Politically, I consider myself a radical democrat who might better be called a socialist, with both "democrat" and "socialist" being written without caps. I mention this only because I want to remind you that Pegler, Tenney, Lewis, and the others, can be relied on to charge that I am a red, a fellow-traveller (real news to my Communist friends!) and one who has given aid-and-comfort to "public enemies" like Harry Bridges.

That pretty much sums up Pegler's reputation at the time, I think. He went on to write for the John Birch Society, which, according to his Wikipedia entry, "invited him to leave for his extreme views." Yikes.


Saturday, October 11, 2008

Hitchens's Review of Outlaw Journalist

I just read Christopher Hitchens's review of Outlaw Journalist in the Sunday Times today. I like the way he highlights Hunter Thompson's San Francisco heyday. Most of HST's best work was rooted in the Bay Area, though he's usually associated with the fortified compound in Colorado.

The first Bay Area benchmark was the Hell's Angels piece, commissioned by Carey McWilliams for The Nation when HST was living in the Haight. (Kudos to Hitch for mentioning McWilliams; I just noticed that Jonathan Yardley's review in the Washington Post skipped that critical connection.) Then there was the Kentucky Derby piece for Warren Hinckle's Scanlan's Monthly, also mentioned in this review. And of course Rolling Stone, which published his most famous work, was a San Francisco magazine with close connections to Ramparts. Those three magazines (Ramparts, Scanlan's, and Rolling Stone) produced some impressive fireworks in those years.

Fanatical readers of this blog already know that Rolling Stone publisher Jann Wenner worked for Ramparts' spinoff newspaper, that HST wrote for Scanlan's after editor Warren Hinckle left Ramparts, and that HST was a big Ramparts fan and appeared on the masthead for a while. But did you know that one of the first Americans Christopher Hitchens met upon his arrival in the USA was Carey McWilliams? And that Hitchens wrote for Ramparts under the name Matthew Blaire?

I learned that by visiting with Hitchens in Marin last year, and you can read all about that (and everything else) in my forthcoming book on Ramparts. Soon, I hope.

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Thursday, October 02, 2008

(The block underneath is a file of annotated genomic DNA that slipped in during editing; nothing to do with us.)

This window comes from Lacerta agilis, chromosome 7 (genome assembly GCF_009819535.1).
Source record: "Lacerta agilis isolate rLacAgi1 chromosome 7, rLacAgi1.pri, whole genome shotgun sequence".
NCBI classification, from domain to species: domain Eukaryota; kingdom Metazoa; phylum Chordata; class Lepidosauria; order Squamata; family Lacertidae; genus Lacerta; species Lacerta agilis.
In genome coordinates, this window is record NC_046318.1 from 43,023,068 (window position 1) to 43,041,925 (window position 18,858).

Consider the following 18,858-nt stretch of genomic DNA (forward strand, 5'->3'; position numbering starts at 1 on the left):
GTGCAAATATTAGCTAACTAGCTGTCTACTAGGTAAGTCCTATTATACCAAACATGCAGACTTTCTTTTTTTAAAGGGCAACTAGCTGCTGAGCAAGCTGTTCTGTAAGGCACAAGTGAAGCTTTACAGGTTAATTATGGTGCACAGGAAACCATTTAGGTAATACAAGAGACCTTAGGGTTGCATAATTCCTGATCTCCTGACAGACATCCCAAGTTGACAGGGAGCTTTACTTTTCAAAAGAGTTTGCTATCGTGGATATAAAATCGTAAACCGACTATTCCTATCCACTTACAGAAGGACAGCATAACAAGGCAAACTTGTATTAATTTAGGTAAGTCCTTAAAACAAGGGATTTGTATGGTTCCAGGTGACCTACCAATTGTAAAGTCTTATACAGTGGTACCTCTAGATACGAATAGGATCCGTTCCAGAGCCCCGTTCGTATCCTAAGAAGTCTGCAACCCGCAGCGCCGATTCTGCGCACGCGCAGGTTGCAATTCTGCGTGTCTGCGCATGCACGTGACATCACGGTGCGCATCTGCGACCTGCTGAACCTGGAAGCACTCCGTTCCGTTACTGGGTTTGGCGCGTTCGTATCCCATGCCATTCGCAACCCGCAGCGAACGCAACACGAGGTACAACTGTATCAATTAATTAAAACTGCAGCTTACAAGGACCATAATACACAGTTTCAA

Jann Wenner

I spoke with Jann Wenner about Ramparts magazine last week. Jann wrote for the spinoff newspaper, The Sunday Ramparts, before starting Rolling Stone with his mentor, Ralph Gleason, in 1967. Gleason was the Chronicle's jazz critic and a contributing editor at Ramparts before quitting in a fury. The problem was Warren Hinckle's depiction of San Francisco's hippies in the magazine's first major article on the subject.

In our conversation, I learned a lot more about the relationship between Ramparts and Rolling Stone, which Jann described as one of "overlapping trajectories." I already knew that Jann borrowed his design from Ramparts and pasted up the first issue of Rolling Stone (see photo) in a spare room at the magazine's office at 301 Broadway. But I also learned that he met his wife, Jane Schindelheim, at Ramparts. And that Bob Scheer tried to get him to fetch coffee. And lots of other stuff that will be in the book.


Wednesday, October 01, 2008

Richard Rodriquez

I met Richard Rodriguez Monday afternoon at a party for Kerry Tremain, who's stepping down as editor California magazine. Kerry has done a fantastic job there. Among his many accomplishments was recruiting writers like Richard Rodriguez.

We read Hunger of Memory in my California Culture class at San Francisco State, so meeting Richard was a special pleasure. That course is organized around utopian and dystopian images of California, so Richard emerges as a key skeptic (along with Joan Didion) of 1960s-style social optimism. In Hunger of Memory, that skepticism seems to be rooted in Richard's Catholicism. Although he doesn't say so, the political projects of the 1960s and 1970s come off as modern forms of the Pelagian heresy.

But skepticism is only part of Richard's project. Language is even more important. As a boy, his two languages apply to radically different worlds--the public (English) and private (Spanish). That split is at the center of the book.

Hunger of Memory is also very concerned with education. As Richard embraces his identity as a model student, he becomes separated from his family, or at least his parents. But then he also renounces an academic career and becomes a solitary writer. Each round of renunciation and alienation is another step on his writerly journey.

That journey leads him to oppose both bilingual education and affirmative action. But the grounds of his opposition are deeply personal--as we would expect from a writer, who must find his individuality and voice not through big, blunt, unchosen categories of identity (race, class, gender), but in his relationship to language.

Hunger of Memory isn't a treatise on public policy. To read it that way is to misunderstand its value. I think it belongs to another literary tradition that stretches back to Augustine's Confessions. You heard it here first.

During our brief chat, Richard brought up Carey McWilliams, more or less out of the blue. You can believe that I walked through that door.